The building and its history, says Patricia N. Williamsen, executive director of Ohio Humanities, “are very much a part of the physical and psychic landscape.” The most arresting and remembered work by Cleveland architect Levi Scofield, the edifice looms high and heavy over this town of twenty-four thousand near the West Virginia border.
In March, the Southeast Ohio History Center opened an exhibit to commemorate the one-hundred-fiftieth anniversary of the hospital’s dedication. The exhibit runs through the end of the year.
The property has been known for generations as the Athens Lunatic Asylum. Construction began in 1867 and the building, though unfinished, was dedicated the following year. A somewhat infamous landmark, given the general misunderstanding of mental illness, decades of questionable patient treatment, and frequent overcrowding, the asylum once represented the gold standard of treatment.
“A wave of asylums [were] built in America in the nineteenth century,” says Katherine Ziff, an Ohio University adjunct professor who published in 2012 Asylum on the Hill: History of a Healing Landscape, upon which the exhibit is based.
The first public institution for the mentally ill in America opened in Williamsburg, Virginia, in the 1770s, and Ziff notes that the grand asylums (which, like the one in Athens, included ballrooms and amusement parlors) replaced “poor houses, jails, private asylums” and many smaller mental hospitals across the nation. The asylum era was also the first time nurses and attendants were trained specifically in the treatment of mental illness.
Encompassing one thousand acres, the Athens bluff also holds the hospital cemetery and is surrounded by former farmland, worked by the men and women who were committed there, as many as eighteen hundred in the 1950s.
Now known as the Ridges, the asylum is home to the Kennedy Museum of Art of Ohio University. The museum took over much of the property from the state department of mental health in 1988 and the last patients were transferred to a new, nearby facility in 1993.
In small anterooms at the art museum’s entrance are vintage photographs from the building’s asylum days and some text, including a quote from Charles Gall, a long-ago foreman on the asylum farm who rued the day that drugs like Thorazine began to replace farm work in the 1950s. “The farm provided therapy for patients to help them forget their problems,” he said.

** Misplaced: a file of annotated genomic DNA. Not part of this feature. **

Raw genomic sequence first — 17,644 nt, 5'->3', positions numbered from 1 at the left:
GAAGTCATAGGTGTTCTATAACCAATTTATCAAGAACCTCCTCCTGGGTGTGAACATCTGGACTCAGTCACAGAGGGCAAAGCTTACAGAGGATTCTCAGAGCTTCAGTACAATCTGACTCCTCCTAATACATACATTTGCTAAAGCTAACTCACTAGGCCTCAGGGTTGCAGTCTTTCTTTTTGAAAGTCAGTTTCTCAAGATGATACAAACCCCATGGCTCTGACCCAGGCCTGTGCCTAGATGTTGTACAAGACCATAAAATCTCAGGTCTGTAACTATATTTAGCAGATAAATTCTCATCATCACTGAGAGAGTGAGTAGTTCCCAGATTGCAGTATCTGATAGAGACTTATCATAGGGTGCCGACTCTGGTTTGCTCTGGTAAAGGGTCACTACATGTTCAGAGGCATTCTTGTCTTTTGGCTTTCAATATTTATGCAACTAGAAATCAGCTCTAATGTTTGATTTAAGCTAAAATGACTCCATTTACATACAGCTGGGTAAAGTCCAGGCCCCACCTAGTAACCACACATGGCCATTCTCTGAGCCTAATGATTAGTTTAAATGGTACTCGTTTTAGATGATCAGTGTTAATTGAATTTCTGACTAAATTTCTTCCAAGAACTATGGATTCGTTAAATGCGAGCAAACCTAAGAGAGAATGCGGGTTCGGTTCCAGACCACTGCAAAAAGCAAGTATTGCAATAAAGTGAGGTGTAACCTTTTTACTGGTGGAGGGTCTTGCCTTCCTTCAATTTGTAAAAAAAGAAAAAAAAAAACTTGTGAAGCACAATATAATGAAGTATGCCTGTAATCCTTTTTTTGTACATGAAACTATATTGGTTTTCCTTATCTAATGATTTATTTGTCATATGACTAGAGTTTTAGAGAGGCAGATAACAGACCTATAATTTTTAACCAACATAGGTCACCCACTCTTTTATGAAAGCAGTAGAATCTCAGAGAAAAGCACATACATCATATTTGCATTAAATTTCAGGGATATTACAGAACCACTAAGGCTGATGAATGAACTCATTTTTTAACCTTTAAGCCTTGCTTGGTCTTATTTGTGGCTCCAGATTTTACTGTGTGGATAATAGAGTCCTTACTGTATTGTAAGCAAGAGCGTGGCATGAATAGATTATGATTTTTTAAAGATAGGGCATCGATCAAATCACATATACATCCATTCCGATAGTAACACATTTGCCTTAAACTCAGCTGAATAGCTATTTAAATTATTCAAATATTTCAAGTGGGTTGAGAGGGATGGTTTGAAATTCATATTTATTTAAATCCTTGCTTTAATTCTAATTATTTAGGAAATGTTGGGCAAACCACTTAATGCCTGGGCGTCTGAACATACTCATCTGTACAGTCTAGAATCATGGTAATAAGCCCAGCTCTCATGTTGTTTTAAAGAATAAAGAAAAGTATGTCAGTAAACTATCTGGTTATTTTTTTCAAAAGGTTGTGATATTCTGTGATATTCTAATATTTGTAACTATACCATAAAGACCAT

“One of the tenets of ‘moral treatment’ [for the mentally ill] was the role of the landscape—beautiful views of nature were seen to be curative, as well as taking outdoor exercise,” says Ziff.
Contemporary approaches to nature-based therapy—healing gardens and ecotherapy, for example—have emerged in treatment, says Ziff, who is also a mental health clinician and the director of the project commemorating the asylum’s anniversary.
Activity once described as “meaningful occupation” in the “moral treatment” model promoted by mental health advocate Thomas Story Kirkbride (1809–1883)—lots of sun and air, kitchen work, milking cows, picking fruit, mending shirts—was considered key in “training the mind” all the way up to the middle of the twentieth century. The practice ended when a federal court ruled in 1973 that patient labor had to be compensated with minimum wages and overtime. By the 1980s, the process of deinstitutionalizing the mentally ill gained momentum, and state hospitals, such as Athens, began to close.
The project commemorating the sesquicentennial encompasses all phases of treatment at the asylum. It was funded in part by Ohio Humanities and installed earlier this year at the Southeast Ohio History Center, headquartered in the World War I-era First Christian Church of Athens, about two miles from the Ridges.
The exhibit—which carries the same title as Ziff’s book—includes asylum artifacts along with oral histories from doctors, employees, former patients, and their families. One of the more intriguing items in the exhibit is a violin made from scratch in 1930 by a patient identified only as “John.” It is on display with a lobotomy pick—once used in surgery to subdue as many as 20 patients in a single day—and an early electroshock therapy machine.
An aspect that Ziff and her colleagues do not dwell on is the enthusiasm for the paranormal that draws some visitors to the imposing building. The subject inevitably arose, however, at public talks organized around the exhibit.
“Oh, the spooky stuff—it does bother me,” says Ziff, noting that the thrill of being frightened in such places comes at the cost of misery once suffered there. In 2000, she says, a TV program filmed at the asylum and its woefully neglected burial grounds named the Ridges one of the “world’s scariest places.”
In response, the local chapter of the National Alliance on Mental Illness cleaned up the three graveyards on the property, set aright the tombstones, and endeavored to demystify the image of a psychiatric hospital as the final resting place for its former patients. Easier said than done, especially with so many raucous fraternity houses nearby, local Halloween celebrations that attract thousands, and all manner of dares and double-dares that go on.
In 2016, Ohio author Mindy McGinnis won an Edgar Award for her young adult historical thriller A Madness So Discreet, which is set at the asylum. She had never been to the Athens hospital when she conceived the novel, but had heard about it through books and television as a haunted place, which she then visited.
“It provided a meeting point for many of my interests,” says McGinnis. “The history of mental illness, women’s rights, the evolution of medical treatments, and old architecture.”
Grace Savage works a reception desk for visitors to the Kennedy Museum. “People are always asking me how many ghosts I’ve seen,” says Savage, a sociology major at Ohio University.